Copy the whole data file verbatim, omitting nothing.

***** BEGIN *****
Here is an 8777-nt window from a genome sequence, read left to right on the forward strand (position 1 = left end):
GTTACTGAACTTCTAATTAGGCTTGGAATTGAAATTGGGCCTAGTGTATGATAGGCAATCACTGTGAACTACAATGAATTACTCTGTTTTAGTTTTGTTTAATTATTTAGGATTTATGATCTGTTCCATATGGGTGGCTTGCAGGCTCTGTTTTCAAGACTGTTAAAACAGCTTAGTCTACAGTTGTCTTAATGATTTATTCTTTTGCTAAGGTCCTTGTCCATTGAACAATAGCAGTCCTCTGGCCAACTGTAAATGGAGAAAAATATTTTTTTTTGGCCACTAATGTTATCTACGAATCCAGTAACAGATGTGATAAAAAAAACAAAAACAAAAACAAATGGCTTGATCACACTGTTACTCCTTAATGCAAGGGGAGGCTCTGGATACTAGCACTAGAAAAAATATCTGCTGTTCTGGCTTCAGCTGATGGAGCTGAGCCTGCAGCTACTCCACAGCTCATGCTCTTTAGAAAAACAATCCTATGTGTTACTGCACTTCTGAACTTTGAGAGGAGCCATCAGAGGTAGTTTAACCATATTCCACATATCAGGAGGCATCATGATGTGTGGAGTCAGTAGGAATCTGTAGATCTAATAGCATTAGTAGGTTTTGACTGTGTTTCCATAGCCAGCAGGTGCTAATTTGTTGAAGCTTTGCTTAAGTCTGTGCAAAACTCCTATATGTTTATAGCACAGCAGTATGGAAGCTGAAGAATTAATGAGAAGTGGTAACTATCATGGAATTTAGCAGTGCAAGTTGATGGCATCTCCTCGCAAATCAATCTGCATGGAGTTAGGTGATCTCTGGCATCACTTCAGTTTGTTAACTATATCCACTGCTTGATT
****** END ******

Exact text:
Here is an 8777-nt window from a genome sequence, read left to right on the forward strand (position 1 = left end):
GTTACTGAACTTCTAATTAGGCTTGGAATTGAAATTGGGCCTAGTGTATGATAGGCAATCACTGTGAACTACAATGAATTACTCTGTTTTAGTTTTGTTTAATTATTTAGGATTTATGATCTGTTCCATATGGGTGGCTTGCAGGCTCTGTTTTCAAGACTGTTAAAACAGCTTAGTCTACAGTTGTCTTAATGATTTATTCTTTTGCTAAGGTCCTTGTCCATTGAACAATAGCAGTCCTCTGGCCAACTGTAAATGGAGAAAAATATTTTTTTTTGGCCACTAATGTTATCTACGAATCCAGTAACAGATGTGATAAAAAAAACAAAAACAAAAACAAATGGCTTGATCACACTGTTACTCCTTAATGCAAGGGGAGGCTCTGGATACTAGCACTAGAAAAAATATCTGCTGTTCTGGCTTCAGCTGATGGAGCTGAGCCTGCAGCTACTCCACAGCTCATGCTCTTTAGAAAAACAATCCTATGTGTTACTGCACTTCTGAACTTTGAGAGGAGCCATCAGAGGTAGTTTAACCATATTCCACATATCAGGAGGCATCATGATGTGTGGAGTCAGTAGGAATCTGTAGATCTAATAGCATTAGTAGGTTTTGACTGTGTTTCCATAGCCAGCAGGTGCTAATTTGTTGAAGCTTTGCTTAAGTCTGTGCAAAACTCCTATATGTTTATAGCACAGCAGTATGGAAGCTGAAGAATTAATGAGAAGTGGTAACTATCATGGAATTTAGCAGTGCAAGTTGATGGCATCTCCTCGCAAATCAATCTGCATGGAGTTAGGTGATCTCTGGCATCACTTCAGTTTGTTAACTATATCCACTGCTTGATT